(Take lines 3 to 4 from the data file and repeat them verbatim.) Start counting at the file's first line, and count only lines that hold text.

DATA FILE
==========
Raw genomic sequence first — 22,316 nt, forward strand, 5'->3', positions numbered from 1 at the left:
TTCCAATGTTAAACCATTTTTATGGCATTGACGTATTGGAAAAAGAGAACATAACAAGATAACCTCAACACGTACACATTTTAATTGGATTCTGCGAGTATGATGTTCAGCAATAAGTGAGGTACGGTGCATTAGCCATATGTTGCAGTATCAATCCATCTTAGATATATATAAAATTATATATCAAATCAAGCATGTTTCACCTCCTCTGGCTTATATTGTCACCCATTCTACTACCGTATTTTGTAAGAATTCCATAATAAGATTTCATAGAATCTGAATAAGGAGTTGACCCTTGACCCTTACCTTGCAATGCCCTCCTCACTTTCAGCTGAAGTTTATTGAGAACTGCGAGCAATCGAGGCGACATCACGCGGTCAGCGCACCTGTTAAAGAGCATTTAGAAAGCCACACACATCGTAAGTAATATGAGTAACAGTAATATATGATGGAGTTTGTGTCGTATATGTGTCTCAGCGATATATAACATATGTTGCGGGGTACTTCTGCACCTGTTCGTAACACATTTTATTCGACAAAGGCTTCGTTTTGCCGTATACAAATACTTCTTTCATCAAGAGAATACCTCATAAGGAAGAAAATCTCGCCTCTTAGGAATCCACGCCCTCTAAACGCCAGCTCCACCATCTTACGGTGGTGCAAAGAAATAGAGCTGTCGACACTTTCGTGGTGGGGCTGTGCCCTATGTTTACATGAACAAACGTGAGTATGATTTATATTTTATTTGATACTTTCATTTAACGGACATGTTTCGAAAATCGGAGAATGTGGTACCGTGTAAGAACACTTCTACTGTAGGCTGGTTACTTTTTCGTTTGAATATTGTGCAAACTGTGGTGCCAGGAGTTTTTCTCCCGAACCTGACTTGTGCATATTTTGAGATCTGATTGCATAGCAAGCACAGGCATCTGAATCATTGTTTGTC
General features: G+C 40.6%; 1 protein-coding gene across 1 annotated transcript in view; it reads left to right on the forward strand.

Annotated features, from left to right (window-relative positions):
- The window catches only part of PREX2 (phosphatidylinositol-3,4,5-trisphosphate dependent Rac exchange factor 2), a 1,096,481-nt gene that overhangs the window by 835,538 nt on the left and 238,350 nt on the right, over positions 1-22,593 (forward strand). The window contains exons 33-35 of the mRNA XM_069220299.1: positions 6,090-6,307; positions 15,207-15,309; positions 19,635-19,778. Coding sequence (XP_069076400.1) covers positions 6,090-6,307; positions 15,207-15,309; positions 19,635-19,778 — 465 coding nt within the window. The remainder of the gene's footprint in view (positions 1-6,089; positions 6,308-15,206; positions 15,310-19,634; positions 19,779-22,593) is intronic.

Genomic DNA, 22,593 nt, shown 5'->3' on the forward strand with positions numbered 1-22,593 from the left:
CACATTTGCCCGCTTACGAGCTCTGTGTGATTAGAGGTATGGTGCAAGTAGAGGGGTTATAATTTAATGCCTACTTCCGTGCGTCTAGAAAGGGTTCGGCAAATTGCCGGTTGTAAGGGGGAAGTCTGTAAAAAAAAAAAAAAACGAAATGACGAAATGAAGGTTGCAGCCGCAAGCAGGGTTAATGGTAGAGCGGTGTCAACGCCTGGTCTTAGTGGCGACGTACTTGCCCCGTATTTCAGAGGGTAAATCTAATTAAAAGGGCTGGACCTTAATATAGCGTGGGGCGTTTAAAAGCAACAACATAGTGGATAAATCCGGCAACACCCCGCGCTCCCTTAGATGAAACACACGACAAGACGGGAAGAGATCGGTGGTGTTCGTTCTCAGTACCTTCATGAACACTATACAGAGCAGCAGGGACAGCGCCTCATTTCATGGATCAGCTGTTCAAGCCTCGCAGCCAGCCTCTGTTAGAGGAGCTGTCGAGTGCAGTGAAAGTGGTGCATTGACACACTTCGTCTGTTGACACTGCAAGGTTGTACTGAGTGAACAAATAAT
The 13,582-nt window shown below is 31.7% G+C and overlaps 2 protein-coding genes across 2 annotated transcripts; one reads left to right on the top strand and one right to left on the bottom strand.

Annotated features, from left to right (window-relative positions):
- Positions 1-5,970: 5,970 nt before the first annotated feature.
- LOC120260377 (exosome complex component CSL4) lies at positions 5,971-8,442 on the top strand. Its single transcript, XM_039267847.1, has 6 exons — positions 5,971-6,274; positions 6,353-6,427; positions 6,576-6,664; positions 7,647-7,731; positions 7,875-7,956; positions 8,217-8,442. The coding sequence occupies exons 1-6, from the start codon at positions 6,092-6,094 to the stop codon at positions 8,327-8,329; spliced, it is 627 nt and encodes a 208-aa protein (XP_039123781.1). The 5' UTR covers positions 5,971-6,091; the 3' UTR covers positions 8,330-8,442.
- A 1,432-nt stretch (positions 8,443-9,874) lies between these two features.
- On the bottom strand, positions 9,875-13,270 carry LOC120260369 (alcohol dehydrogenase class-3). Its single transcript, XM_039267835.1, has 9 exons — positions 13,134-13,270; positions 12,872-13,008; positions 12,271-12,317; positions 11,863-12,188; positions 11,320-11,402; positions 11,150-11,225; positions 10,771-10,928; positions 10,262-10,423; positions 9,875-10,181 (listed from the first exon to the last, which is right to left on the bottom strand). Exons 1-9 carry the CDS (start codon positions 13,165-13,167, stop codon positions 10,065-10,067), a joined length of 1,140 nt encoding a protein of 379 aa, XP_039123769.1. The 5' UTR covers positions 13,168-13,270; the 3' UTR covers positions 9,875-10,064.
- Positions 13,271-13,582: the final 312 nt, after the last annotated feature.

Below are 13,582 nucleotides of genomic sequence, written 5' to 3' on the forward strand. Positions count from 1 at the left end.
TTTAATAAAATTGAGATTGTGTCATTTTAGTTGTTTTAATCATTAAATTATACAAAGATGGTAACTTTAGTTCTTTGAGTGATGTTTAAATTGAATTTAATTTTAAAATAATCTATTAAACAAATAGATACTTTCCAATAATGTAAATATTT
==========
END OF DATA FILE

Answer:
General features: G+C 40.6%; 1 protein-coding gene across 1 annotated transcript in view; it reads left to right on the forward strand.

Annotated features, from left to right (window-relative positions):